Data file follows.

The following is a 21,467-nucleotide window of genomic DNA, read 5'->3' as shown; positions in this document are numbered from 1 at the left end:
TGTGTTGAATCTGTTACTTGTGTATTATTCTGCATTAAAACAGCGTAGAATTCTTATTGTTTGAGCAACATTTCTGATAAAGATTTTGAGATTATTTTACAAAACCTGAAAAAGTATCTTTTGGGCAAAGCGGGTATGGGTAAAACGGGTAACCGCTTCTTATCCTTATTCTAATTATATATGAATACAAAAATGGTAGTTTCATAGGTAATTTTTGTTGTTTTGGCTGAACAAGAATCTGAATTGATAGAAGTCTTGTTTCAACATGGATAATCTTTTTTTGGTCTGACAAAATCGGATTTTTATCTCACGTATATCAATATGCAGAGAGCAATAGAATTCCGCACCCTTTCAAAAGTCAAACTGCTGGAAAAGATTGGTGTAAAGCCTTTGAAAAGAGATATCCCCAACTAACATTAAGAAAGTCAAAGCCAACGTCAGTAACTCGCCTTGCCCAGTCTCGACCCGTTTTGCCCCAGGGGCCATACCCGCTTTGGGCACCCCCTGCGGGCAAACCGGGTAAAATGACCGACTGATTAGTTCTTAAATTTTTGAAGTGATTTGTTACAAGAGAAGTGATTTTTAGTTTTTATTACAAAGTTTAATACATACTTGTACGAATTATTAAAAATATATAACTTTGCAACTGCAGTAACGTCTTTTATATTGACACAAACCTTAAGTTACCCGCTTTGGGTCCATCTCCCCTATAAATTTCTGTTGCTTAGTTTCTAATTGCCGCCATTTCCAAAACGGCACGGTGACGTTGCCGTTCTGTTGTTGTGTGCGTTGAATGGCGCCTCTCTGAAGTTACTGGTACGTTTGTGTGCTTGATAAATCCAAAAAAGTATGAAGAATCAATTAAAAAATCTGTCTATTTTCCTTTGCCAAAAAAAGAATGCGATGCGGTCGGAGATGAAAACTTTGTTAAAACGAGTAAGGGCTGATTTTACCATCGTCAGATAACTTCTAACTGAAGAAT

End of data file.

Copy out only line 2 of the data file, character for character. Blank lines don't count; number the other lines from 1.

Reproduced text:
TGTGTTGAATCTGTTACTTGTGTATTATTCTGCATTAAAACAGCGTAGAATTCTTATTGTTTGAGCAACATTTCTGATAAAGATTTTGAGATTATTTTACAAAACCTGAAAAAGTATCTTTTGGGCAAAGCGGGTATGGGTAAAACGGGTAACCGCTTCTTATCCTTATTCTAATTATATATGAATACAAAAATGGTAGTTTCATAGGTAATTTTTGTTGTTTTGGCTGAACAAGAATCTGAATTGATAGAAGTCTTGTTTCAACATGGATAATCTTTTTTTGGTCTGACAAAATCGGATTTTTATCTCACGTATATCAATATGCAGAGAGCAATAGAATTCCGCACCCTTTCAAAAGTCAAACTGCTGGAAAAGATTGGTGTAAAGCCTTTGAAAAGAGATATCCCCAACTAACATTAAGAAAGTCAAAGCCAACGTCAGTAACTCGCCTTGCCCAGTCTCGACCCGTTTTGCCCCAGGGGCCATACCCGCTTTGGGCACCCCCTGCGGGCAAACCGGGTAAAATGACCGACTGATTAGTTCTTAAATTTTTGAAGTGATTTGTTACAAGAGAAGTGATTTTTAGTTTTTATTACAAAGTTTAATACATACTTGTACGAATTATTAAAAATATATAACTTTGCAACTGCAGTAACGTCTTTTATATTGACACAAACCTTAAGTTACCCGCTTTGGGTCCATCTCCCCTATAAATTTCTGTTGCTTAGTTTCTAATTGCCGCCATTTCCAAAACGGCACGGTGACGTTGCCGTTCTGTTGTTGTGTGCGTTGAATGGCGCCTCTCTGAAGTTACTGGTACGTTTGTGTGCTTGATAAATCCAAAAAAGTATGAAGAATCAATTAAAAAATCTGTCTATTTTCCTTTGCCAAAAAAAGAATGCGATGCGGTCGGAGATGAAAACTTTGTTAAAACGAGTAAGGGCTGATTTTACCATCGTCAGATAACTTCTAACTGAAGAAT